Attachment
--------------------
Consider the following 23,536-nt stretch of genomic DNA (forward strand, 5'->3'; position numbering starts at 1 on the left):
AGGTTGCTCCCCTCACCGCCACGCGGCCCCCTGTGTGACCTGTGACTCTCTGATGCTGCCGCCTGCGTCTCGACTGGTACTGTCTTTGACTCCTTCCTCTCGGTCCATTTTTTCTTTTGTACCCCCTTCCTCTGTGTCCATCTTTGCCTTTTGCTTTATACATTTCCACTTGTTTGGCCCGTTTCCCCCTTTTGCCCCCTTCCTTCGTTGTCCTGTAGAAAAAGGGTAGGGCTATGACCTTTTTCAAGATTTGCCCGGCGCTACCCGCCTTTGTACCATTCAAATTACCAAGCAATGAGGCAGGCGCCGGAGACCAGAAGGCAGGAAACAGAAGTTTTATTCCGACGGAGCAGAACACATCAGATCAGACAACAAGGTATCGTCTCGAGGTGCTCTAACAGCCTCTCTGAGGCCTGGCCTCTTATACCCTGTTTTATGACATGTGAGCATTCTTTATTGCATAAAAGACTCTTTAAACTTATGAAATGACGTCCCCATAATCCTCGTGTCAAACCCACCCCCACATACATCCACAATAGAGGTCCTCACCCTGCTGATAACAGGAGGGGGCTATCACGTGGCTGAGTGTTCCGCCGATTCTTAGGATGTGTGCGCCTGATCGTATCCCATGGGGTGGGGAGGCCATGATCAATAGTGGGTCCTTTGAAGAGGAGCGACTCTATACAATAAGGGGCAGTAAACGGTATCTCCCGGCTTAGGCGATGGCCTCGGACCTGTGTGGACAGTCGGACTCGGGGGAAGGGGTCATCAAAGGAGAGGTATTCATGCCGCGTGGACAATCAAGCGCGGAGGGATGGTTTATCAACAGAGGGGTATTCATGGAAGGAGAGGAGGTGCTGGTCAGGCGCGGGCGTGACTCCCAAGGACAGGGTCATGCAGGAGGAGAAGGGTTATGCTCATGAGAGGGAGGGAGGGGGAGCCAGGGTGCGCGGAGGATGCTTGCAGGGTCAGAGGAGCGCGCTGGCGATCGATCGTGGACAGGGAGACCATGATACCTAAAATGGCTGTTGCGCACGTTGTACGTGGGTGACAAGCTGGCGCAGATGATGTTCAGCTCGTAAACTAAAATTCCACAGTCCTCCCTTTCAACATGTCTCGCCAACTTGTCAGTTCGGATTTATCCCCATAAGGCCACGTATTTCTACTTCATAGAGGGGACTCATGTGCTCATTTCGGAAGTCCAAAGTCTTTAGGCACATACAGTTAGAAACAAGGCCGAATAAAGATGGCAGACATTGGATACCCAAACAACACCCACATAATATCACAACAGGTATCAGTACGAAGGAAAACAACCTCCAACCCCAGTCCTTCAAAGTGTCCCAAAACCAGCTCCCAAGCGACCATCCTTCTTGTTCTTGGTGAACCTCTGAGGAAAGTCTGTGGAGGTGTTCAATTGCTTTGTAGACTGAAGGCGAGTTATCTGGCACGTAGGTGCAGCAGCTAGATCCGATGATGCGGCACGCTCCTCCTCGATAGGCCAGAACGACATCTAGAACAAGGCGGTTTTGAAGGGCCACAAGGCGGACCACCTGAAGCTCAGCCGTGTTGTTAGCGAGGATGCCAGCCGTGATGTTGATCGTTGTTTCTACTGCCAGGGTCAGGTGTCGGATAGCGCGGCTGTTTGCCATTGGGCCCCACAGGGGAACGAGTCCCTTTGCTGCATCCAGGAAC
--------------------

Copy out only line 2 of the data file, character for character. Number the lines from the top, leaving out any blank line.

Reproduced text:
AGGTTGCTCCCCTCACCGCCACGCGGCCCCCTGTGTGACCTGTGACTCTCTGATGCTGCCGCCTGCGTCTCGACTGGTACTGTCTTTGACTCCTTCCTCTCGGTCCATTTTTTCTTTTGTACCCCCTTCCTCTGTGTCCATCTTTGCCTTTTGCTTTATACATTTCCACTTGTTTGGCCCGTTTCCCCCTTTTGCCCCCTTCCTTCGTTGTCCTGTAGAAAAAGGGTAGGGCTATGACCTTTTTCAAGATTTGCCCGGCGCTACCCGCCTTTGTACCATTCAAATTACCAAGCAATGAGGCAGGCGCCGGAGACCAGAAGGCAGGAAACAGAAGTTTTATTCCGACGGAGCAGAACACATCAGATCAGACAACAAGGTATCGTCTCGAGGTGCTCTAACAGCCTCTCTGAGGCCTGGCCTCTTATACCCTGTTTTATGACATGTGAGCATTCTTTATTGCATAAAAGACTCTTTAAACTTATGAAATGACGTCCCCATAATCCTCGTGTCAAACCCACCCCCACATACATCCACAATAGAGGTCCTCACCCTGCTGATAACAGGAGGGGGCTATCACGTGGCTGAGTGTTCCGCCGATTCTTAGGATGTGTGCGCCTGATCGTATCCCATGGGGTGGGGAGGCCATGATCAATAGTGGGTCCTTTGAAGAGGAGCGACTCTATACAATAAGGGGCAGTAAACGGTATCTCCCGGCTTAGGCGATGGCCTCGGACCTGTGTGGACAGTCGGACTCGGGGGAAGGGGTCATCAAAGGAGAGGTATTCATGCCGCGTGGACAATCAAGCGCGGAGGGATGGTTTATCAACAGAGGGGTATTCATGGAAGGAGAGGAGGTGCTGGTCAGGCGCGGGCGTGACTCCCAAGGACAGGGTCATGCAGGAGGAGAAGGGTTATGCTCATGAGAGGGAGGGAGGGGGAGCCAGGGTGCGCGGAGGATGCTTGCAGGGTCAGAGGAGCGCGCTGGCGATCGATCGTGGACAGGGAGACCATGATACCTAAAATGGCTGTTGCGCACGTTGTACGTGGGTGACAAGCTGGCGCAGATGATGTTCAGCTCGTAAACTAAAATTCCACAGTCCTCCCTTTCAACATGTCTCGCCAACTTGTCAGTTCGGATTTATCCCCATAAGGCCACGTATTTCTACTTCATAGAGGGGACTCATGTGCTCATTTCGGAAGTCCAAAGTCTTTAGGCACATACAGTTAGAAACAAGGCCGAATAAAGATGGCAGACATTGGATACCCAAACAACACCCACATAATATCACAACAGGTATCAGTACGAAGGAAAACAACCTCCAACCCCAGTCCTTCAAAGTGTCCCAAAACCAGCTCCCAAGCGACCATCCTTCTTGTTCTTGGTGAACCTCTGAGGAAAGTCTGTGGAGGTGTTCAATTGCTTTGTAGACTGAAGGCGAGTTATCTGGCACGTAGGTGCAGCAGCTAGATCCGATGATGCGGCACGCTCCTCCTCGATAGGCCAGAACGACATCTAGAACAAGGCGGTTTTGAAGGGCCACAAGGCGGACCACCTGAAGCTCAGCCGTGTTGTTAGCGAGGATGCCAGCCGTGATGTTGATCGTTGTTTCTACTGCCAGGGTCAGGTGTCGGATAGCGCGGCTGTTTGCCATTGGGCCCCACAGGGGAACGAGTCCCTTTGCTGCATCCAGGAAC